American Airlines Pilots Walk Picket Lines
As the spouse of a flight attendant employed by a profitable air carrier, I like to keep a watchful eye on the airline industry. Today, one of my twice-weekly trips to St. Louis’ Lambert International Airport afforded me the opportunity to get a firsthand look at some airline employees making news without leaving the ground.
American Airlines pilots walked a picket line at the airport known as “STL” as part of a nationwide effort organized by their collective bargaining agent (a.k.a., “union”), the Allied Pilots Association. Similar efforts are taking place in eight other U.S. cities and London, according to an APA news release today. Through the effort, APA officials hope to “voice concerns over the airline’s reliability” to some of the airline’s corporate clients and institutional investors as well as to travelers.
Maybe I’m too thick-headed to get it, but doesn’t a protest effort like this do more harm than good? Sure, you garnered some media attention, but your airline just finished what could possibly be measured as the worst week in its history (i.e., 3,000 canceled flights and hundreds of thousands of upset customers). Walking a picket line doesn’t convey the right message to the people within your key demographic areas.
If I’m responsible for arranging corporate travel for a company whose bottom line depends upon reliable options for its employees, I’m going to view this as a signal that I need to find a more-reliable carrier NOW!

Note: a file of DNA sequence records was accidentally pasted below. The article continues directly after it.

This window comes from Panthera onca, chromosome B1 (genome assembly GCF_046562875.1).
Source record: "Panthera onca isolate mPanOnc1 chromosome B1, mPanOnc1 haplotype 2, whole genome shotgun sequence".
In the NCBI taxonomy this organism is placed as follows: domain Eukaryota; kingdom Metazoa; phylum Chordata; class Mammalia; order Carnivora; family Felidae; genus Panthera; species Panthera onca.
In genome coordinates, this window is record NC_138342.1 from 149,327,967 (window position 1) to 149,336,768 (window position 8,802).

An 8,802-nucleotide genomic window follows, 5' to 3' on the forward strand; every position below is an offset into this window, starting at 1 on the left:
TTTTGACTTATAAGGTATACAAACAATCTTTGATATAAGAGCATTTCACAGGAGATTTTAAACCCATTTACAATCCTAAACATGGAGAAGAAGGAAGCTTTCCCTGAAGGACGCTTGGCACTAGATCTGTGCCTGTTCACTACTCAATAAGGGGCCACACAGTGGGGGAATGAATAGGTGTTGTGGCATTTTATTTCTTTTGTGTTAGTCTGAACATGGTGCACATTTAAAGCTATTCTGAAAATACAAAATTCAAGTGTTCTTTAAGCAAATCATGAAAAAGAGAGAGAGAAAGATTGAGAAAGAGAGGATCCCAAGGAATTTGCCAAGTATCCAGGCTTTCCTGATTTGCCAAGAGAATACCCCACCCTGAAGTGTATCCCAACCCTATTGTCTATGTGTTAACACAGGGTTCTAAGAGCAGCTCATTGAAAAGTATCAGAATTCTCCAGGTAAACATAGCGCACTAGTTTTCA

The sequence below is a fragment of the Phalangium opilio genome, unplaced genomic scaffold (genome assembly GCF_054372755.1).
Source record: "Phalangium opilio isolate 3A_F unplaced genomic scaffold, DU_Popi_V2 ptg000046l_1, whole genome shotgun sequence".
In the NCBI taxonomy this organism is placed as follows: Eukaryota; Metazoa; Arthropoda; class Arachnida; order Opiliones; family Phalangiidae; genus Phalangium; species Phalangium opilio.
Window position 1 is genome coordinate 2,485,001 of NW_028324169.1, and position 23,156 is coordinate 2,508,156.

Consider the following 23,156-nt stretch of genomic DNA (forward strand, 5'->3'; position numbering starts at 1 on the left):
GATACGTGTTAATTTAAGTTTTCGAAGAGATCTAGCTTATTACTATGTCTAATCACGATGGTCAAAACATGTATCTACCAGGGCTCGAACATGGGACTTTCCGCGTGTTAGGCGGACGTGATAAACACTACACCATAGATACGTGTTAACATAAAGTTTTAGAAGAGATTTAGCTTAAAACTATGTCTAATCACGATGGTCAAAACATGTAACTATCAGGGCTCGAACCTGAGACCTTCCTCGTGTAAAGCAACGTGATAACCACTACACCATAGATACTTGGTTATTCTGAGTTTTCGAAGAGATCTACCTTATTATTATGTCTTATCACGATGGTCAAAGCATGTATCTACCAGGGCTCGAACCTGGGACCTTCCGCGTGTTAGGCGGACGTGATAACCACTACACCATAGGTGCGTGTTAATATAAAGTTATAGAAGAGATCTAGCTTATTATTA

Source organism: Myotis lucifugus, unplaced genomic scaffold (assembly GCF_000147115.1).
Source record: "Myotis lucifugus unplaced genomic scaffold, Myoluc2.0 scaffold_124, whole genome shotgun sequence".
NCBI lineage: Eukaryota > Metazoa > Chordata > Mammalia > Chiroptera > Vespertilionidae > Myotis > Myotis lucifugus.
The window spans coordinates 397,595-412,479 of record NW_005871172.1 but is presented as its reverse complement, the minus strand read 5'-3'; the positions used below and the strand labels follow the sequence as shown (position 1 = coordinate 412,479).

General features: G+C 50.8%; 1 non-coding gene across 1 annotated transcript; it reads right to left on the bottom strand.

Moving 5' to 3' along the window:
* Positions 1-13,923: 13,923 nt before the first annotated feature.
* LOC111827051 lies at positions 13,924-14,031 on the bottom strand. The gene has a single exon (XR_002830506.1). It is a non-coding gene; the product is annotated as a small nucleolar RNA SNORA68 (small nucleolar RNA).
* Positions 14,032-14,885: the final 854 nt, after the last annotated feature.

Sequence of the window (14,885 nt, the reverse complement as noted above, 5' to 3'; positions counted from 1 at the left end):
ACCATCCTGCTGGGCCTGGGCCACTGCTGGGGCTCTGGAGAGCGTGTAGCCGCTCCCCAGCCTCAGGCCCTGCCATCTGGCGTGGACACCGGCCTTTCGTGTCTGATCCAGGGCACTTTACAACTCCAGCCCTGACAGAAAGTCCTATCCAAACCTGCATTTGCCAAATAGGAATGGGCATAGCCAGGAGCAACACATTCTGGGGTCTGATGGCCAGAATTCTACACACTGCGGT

If I’m an institutional investor, I might be inclined to move my investments to a carrier whose track record offers less risk.
Finally, if I’m a traveler without the big-picture interests outlined above, I’m not too worried about the bitter management-labor battle that seems to hover over most — but not all — of the players in the airline industry. Instead, I’m interested in other things, such as getting back to my hometown for my 30th high school reunion, making it on time to the city where I have to make a sales presentation or enjoying the majority of my week off at the beach instead of inside a terminal.
Here’s to hoping the folks at American Airlines get their management-labor squabbles resolved soon. St. Louis doesn’t want to go through another gloomy period like the one that followed TWA’s demise.
To see more photos of the picketing American Airlines pilots, click here.